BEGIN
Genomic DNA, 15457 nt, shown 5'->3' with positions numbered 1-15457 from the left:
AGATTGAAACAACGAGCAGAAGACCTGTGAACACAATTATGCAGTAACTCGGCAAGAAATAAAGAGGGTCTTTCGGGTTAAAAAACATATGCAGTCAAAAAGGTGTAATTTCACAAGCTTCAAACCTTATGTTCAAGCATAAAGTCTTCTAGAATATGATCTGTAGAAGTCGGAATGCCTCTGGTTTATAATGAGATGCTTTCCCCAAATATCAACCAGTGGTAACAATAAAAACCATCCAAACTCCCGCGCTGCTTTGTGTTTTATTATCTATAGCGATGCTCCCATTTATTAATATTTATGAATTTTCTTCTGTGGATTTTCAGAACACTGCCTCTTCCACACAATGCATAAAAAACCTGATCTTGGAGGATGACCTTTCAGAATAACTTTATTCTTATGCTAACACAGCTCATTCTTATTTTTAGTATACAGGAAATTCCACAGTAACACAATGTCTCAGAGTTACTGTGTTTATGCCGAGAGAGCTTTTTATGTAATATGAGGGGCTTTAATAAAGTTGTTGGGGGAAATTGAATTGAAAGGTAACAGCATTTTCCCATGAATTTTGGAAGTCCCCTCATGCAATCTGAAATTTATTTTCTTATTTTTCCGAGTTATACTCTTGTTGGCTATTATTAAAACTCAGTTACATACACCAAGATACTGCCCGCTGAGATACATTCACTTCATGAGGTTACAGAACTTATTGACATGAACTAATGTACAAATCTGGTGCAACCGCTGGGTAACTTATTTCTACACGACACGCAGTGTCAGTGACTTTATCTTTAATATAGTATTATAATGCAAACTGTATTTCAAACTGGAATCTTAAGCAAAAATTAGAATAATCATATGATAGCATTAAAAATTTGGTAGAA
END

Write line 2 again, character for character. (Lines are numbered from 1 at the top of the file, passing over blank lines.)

AGATTGAAACAACGAGCAGAAGACCTGTGAACACAATTATGCAGTAACTCGGCAAGAAATAAAGAGGGTCTTTCGGGTTAAAAAACATATGCAGTCAAAAAGGTGTAATTTCACAAGCTTCAAACCTTATGTTCAAGCATAAAGTCTTCTAGAATATGATCTGTAGAAGTCGGAATGCCTCTGGTTTATAATGAGATGCTTTCCCCAAATATCAACCAGTGGTAACAATAAAAACCATCCAAACTCCCGCGCTGCTTTGTGTTTTATTATCTATAGCGATGCTCCCATTTATTAATATTTATGAATTTTCTTCTGTGGATTTTCAGAACACTGCCTCTTCCACACAATGCATAAAAAACCTGATCTTGGAGGATGACCTTTCAGAATAACTTTATTCTTATGCTAACACAGCTCATTCTTATTTTTAGTATACAGGAAATTCCACAGTAACACAATGTCTCAGAGTTACTGTGTTTATGCCGAGAGAGCTTTTTATGTAATATGAGGGGCTTTAATAAAGTTGTTGGGGGAAATTGAATTGAAAGGTAACAGCATTTTCCCATGAATTTTGGAAGTCCCCTCATGCAATCTGAAATTTATTTTCTTATTTTTCCGAGTTATACTCTTGTTGGCTATTATTAAAACTCAGTTACATACACCAAGATACTGCCCGCTGAGATACATTCACTTCATGAGGTTACAGAACTTATTGACATGAACTAATGTACAAATCTGGTGCAACCGCTGGGTAACTTATTTCTACACGACACGCAGTGTCAGTGACTTTATCTTTAATATAGTATTATAATGCAAACTGTATTTCAAACTGGAATCTTAAGCAAAAATTAGAATAATCATATGATAGCATTAAAAATTTGGTAGAA